In 1930 with her first husband and fellow communist Rudolf Hamburger the pair moved to Shanghai Continue reading “The spy who baked scones”
You may have thought that in 2020 in the midst of a pandemic the practice of western imperialism through all its media outlets of still trying to kill and bury the Soviet Union in general and JV Stalin in particular might have abated, but no.
Articles throughout the year by the New York Times, Reuters and others regarding a mass grave found in the forest at Sandarmokh in the north-western Russian region of Karelia 20 years ago have become their latest ‘proof’ of Stalin’s ruthlessness. Continue reading “Resurrecting anti-soviet sentiment – The crusade of the Western media”
The absurd lie that Stalin plucked a live chicken to an audience to demonstrate his supposed dictatorial power has been doing the rounds on many platforms of social media lately. It has taken the form of a poorly executed meme. This sloppy piece of propaganda has been resurrected and is supposed to teach us something about the ‘lockdown’.
Of course the story is a complete fabrication, even in the words of its author, but that hasn’t stopped it being passed off as truth.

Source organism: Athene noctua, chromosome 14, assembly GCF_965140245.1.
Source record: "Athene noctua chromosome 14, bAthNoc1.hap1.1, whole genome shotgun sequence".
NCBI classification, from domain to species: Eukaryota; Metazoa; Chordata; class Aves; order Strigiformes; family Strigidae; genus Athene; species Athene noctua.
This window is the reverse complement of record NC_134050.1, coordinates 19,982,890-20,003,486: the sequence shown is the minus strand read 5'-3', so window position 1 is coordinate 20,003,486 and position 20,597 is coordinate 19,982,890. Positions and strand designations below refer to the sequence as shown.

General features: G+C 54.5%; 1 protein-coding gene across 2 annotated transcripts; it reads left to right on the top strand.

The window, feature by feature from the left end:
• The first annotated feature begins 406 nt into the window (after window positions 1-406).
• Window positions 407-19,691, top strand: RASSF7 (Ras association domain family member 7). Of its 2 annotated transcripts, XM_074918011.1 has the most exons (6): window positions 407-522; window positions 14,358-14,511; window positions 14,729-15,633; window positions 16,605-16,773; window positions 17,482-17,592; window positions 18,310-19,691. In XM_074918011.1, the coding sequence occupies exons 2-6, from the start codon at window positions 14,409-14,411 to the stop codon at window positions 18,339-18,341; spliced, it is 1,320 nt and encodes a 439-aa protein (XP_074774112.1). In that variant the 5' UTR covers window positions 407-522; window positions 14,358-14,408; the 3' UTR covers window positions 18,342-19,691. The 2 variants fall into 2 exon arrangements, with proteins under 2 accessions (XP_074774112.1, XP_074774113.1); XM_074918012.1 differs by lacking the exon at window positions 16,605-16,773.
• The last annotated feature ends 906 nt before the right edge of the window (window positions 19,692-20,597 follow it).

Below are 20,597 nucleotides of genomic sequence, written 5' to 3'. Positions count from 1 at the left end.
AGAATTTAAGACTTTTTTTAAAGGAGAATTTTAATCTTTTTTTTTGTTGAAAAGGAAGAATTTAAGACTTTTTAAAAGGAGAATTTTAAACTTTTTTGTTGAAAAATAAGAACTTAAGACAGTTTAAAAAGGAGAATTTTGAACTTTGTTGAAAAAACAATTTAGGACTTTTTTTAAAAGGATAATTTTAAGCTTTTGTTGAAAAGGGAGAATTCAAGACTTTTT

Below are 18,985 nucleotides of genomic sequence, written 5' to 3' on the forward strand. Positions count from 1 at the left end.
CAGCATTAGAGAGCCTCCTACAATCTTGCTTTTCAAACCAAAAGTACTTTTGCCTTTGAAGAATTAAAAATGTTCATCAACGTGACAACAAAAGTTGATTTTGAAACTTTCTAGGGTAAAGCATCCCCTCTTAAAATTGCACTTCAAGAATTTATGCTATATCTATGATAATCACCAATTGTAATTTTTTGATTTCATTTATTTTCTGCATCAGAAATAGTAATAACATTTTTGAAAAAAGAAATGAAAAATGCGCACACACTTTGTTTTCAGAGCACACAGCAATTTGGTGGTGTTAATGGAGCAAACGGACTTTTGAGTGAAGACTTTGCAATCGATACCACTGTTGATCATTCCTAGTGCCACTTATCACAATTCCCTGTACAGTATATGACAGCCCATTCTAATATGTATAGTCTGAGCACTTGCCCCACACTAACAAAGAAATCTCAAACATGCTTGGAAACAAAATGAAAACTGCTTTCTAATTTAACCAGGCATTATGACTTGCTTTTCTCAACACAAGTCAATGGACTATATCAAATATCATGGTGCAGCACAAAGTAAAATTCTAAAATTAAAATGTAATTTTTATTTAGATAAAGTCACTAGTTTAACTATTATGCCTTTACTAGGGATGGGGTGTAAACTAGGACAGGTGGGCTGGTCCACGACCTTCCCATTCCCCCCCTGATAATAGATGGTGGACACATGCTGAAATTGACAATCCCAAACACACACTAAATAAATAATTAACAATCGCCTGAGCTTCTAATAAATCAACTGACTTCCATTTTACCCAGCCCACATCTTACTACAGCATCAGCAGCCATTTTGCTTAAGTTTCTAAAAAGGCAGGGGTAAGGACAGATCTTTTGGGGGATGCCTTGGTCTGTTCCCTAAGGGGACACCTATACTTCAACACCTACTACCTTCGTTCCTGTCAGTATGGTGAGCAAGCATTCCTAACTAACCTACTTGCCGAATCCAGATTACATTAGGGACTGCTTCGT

For many sites, and publications would like to propel this story into the stratosphere for all the world to see. They would use it as an example of a megalomaniac, crazed tyrant intent on showing his power of control, the extent of his evil. Therefore, we take a moment to deal with this crazed, ludicrous rumour, scraped truly from the bottom of the barrel.
What is it that Stalin supposedly did?
The tale follows as thus:
“Stalin once ripped all the feathers off a live chicken as a lesson to his followers. He then set the chicken on the floor a short distance away. The chicken was bloodied and suffering immensely, yet, when Stalin began to toss bits of wheat toward the chicken it followed him around. He said to his followers “This is how you govern stupid people, they will follow you no matter how much pain you cause them, as long as you throw them a little worthless treat once in a while”.